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The fog of 'leftism'

Fianna Fail, Sinn Fein and the Left -  Chasing each other's tails!

23 February 2020

As the dust settles over the general election there is much talk of the potential for a left-wing government and the left and right divisions between the parties. The Left support Sinn Fein in the Dail, some with caveats, some without, on the expectation that Mary-Lou will form a government with them and that they, in association with Sinn Fein, will be able to turn the Dail through 180 degrees and force it to meet the needs of the working class. So what is meant by 'left'?

Most who consider themselves 'leftist' are happy with the answer that those on the right are interested in 'hierarchy and order', those on the left with 'equality and fairness'. However the entire concept is considered purely subjectively and as a result there is a lot of ambiguity. In such subjective terms 'right' and 'left' are entirely relative. Was Mussolini to the left of Hitler? What difference did it make, both meant disaster for the working class.

Even if we stick to the 'equality and fairness' argument in this case to consider what is 'left' there can be problems. In light of the upsurge in anger both major parties have vaguely hinted at making 'costed' concessions. Fine Gael want tax cuts. Fianna Fail want more social spend. That would put Fianna Fail to the 'left' of Fine Gael, but People Before Profit, quite correctly, rule Fianna Fail out of a left government because they are undeniably on the right, a party of the bourgeoisie.

On the other hand however they do not rule out the Labour Party even though they profess to be fiscally 'responsible' and are not long out of an austerity government in partnership with Fine Gael. This confusion is compounded by deliberate obfuscation when we hear socialist TDs call on Sinn Fein to look left and give their vote for Mary-Lou as Taoiseach on the grounds that she supports a 'left' government, while at the same time Mary-Lou herself demands that Fianna Fail join talks with her Party on forming a government.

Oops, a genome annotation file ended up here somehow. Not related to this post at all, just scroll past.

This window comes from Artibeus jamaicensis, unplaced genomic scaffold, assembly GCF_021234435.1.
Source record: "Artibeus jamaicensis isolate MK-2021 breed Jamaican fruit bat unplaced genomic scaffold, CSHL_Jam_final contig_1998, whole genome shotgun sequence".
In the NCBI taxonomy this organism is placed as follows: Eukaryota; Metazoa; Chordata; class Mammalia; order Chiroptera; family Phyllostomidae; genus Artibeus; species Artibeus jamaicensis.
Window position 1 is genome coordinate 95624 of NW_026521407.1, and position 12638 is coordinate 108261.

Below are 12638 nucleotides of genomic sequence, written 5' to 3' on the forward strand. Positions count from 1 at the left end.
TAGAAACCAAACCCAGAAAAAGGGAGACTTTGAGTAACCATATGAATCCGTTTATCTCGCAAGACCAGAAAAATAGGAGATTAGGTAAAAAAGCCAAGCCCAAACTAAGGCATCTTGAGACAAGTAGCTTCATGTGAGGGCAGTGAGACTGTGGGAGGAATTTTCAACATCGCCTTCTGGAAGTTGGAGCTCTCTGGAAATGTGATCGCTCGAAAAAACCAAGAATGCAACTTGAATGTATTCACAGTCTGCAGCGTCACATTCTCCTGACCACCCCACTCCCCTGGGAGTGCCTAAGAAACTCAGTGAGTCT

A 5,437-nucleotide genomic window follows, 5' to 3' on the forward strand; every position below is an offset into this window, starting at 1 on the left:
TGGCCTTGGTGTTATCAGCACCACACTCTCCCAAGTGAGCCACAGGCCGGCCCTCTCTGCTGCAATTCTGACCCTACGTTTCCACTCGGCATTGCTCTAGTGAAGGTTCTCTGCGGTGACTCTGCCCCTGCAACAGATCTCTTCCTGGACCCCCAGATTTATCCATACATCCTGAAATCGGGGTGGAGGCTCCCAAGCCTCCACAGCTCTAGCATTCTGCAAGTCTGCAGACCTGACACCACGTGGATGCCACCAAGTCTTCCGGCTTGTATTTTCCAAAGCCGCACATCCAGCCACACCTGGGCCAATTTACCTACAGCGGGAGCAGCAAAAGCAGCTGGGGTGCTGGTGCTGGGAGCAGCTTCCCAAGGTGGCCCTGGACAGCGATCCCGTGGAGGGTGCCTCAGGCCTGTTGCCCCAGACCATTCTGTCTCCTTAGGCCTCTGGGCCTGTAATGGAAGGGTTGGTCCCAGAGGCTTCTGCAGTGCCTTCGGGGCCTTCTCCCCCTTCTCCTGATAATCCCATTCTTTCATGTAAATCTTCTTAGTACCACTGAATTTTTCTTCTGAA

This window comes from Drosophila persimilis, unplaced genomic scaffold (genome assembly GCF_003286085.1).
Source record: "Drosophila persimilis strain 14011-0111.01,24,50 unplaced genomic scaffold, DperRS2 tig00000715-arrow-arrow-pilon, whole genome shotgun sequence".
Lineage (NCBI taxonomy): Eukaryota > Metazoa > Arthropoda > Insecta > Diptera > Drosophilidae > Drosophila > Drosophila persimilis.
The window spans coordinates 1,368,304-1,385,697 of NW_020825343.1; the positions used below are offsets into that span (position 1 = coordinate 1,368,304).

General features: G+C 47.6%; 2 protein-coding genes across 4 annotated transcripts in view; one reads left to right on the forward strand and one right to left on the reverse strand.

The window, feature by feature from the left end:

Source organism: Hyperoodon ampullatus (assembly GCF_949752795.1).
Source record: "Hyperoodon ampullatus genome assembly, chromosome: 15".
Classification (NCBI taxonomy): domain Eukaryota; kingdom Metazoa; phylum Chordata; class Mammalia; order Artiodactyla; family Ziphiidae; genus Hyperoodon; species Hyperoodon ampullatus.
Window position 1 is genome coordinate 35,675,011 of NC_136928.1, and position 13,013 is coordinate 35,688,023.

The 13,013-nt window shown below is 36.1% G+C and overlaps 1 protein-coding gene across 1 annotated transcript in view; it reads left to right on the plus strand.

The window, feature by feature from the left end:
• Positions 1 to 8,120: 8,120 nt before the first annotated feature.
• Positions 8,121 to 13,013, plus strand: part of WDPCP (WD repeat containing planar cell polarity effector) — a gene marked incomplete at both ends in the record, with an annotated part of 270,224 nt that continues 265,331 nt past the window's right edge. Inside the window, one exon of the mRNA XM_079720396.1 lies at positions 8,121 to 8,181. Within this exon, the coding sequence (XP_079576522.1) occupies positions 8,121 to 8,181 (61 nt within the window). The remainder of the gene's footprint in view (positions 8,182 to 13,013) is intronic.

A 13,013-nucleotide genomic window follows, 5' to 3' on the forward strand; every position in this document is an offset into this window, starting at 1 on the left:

Does Sinn Fein's 'leftist' status depend on which face it turns? Is the nature of the Party dependent on the groups it allies with? If Sinn Fein looks right and allies with Fianna Fail does it lose its 'left' status? Or should that status be based on the Party's programme of action for working class mobilisation?

We could clear away a lot of confusion if we could replace 'right' and 'left' with Capitalist and Socialist. Unfortunately that's not possible in relation to the current election. No party, no matter how they label themselves, proposed that housing, health, pensions, or education be sorted through the socialist transformation of society. All of the political programmes were based on the assumption that these problems could be resolved by the Dail within the constraints of the capitalist economy. We could argue that a mass party based on the working class and mobilising to secure their rights would objectively be thrown into irreconcilable conflict with those constraints, but no such party exists.

So we are back to 'left' and 'right'. The 'right' argue for rectitude. The more prudent the economic plan, the more secure the recovery and the greater the long-term ability to meet people's needs. The 'left' argue that there is enough flexibility in the system so that measures such as wealth taxes can generate enough revenue to bring reform. Both assume that capitalism can be persuaded to (or that it will automatically) meet people's needs. Without a clear understanding and open opposition to this continuum, which includes Sinn Fein and which sits within the fiscal parameters set by capitalism, the Socialist groups flail around chasing Sinn Fein's tail looking for some opportunist alliance that can raise their profile in the Dail.


Within this mindset is the problem that the reformists all have their eyes wide shut to the reality of Irish economic dependence. The Irish state has been widely reviled as a tax haven, much of its income is corporation tax set at a low rate that draws in funds that are not part of a productive economy and that deform the local economic structures, legal system and society to the detriment of Irish workers. It staggers under a huge sovereign debt and the repayments associated with that and is closely tied to the strictures of the European Central Bank. In addition, the native economy is still linked to the British market and is desperate to find an accommodation following Brexit.

So, an opposition in Ireland trying to achieve fundamental socialist change would have to embrace anti-imperialism and given that in the aftermath of the Good Friday Agreement the vast majority of political parties assert that imperialism now plays a progressive role in Ireland, this is a tall order.